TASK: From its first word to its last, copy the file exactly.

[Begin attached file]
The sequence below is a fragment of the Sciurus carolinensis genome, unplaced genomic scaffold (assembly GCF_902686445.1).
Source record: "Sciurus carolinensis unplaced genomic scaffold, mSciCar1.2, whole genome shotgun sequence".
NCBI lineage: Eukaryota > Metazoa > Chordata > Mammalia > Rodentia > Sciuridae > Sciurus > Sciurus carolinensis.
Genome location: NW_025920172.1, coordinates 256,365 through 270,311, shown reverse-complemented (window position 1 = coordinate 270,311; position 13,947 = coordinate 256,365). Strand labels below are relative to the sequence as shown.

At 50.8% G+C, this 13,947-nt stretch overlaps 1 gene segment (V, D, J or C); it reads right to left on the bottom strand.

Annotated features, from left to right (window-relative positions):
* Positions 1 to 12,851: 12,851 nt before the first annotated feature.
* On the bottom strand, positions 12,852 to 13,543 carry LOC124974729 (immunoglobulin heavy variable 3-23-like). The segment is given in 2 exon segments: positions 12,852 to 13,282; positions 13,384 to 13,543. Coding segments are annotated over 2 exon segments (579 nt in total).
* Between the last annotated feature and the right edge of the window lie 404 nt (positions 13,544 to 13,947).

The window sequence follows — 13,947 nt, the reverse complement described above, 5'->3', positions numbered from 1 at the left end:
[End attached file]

The sequence below is a fragment of the Sciurus carolinensis genome, unplaced genomic scaffold (assembly GCF_902686445.1).
Source record: "Sciurus carolinensis unplaced genomic scaffold, mSciCar1.2, whole genome shotgun sequence".
NCBI lineage: Eukaryota > Metazoa > Chordata > Mammalia > Rodentia > Sciuridae > Sciurus > Sciurus carolinensis.
Genome location: NW_025920172.1, coordinates 256,365 through 270,311, shown reverse-complemented (window position 1 = coordinate 270,311; position 13,947 = coordinate 256,365). Strand labels below are relative to the sequence as shown.

At 50.8% G+C, this 13,947-nt stretch overlaps 1 gene segment (V, D, J or C); it reads right to left on the bottom strand.

Annotated features, from left to right (window-relative positions):
* Positions 1 to 12,851: 12,851 nt before the first annotated feature.
* On the bottom strand, positions 12,852 to 13,543 carry LOC124974729 (immunoglobulin heavy variable 3-23-like). The segment is given in 2 exon segments: positions 12,852 to 13,282; positions 13,384 to 13,543. Coding segments are annotated over 2 exon segments (579 nt in total).
* Between the last annotated feature and the right edge of the window lie 404 nt (positions 13,544 to 13,947).

The window sequence follows — 13,947 nt, the reverse complement described above, 5'->3', positions numbered from 1 at the left end: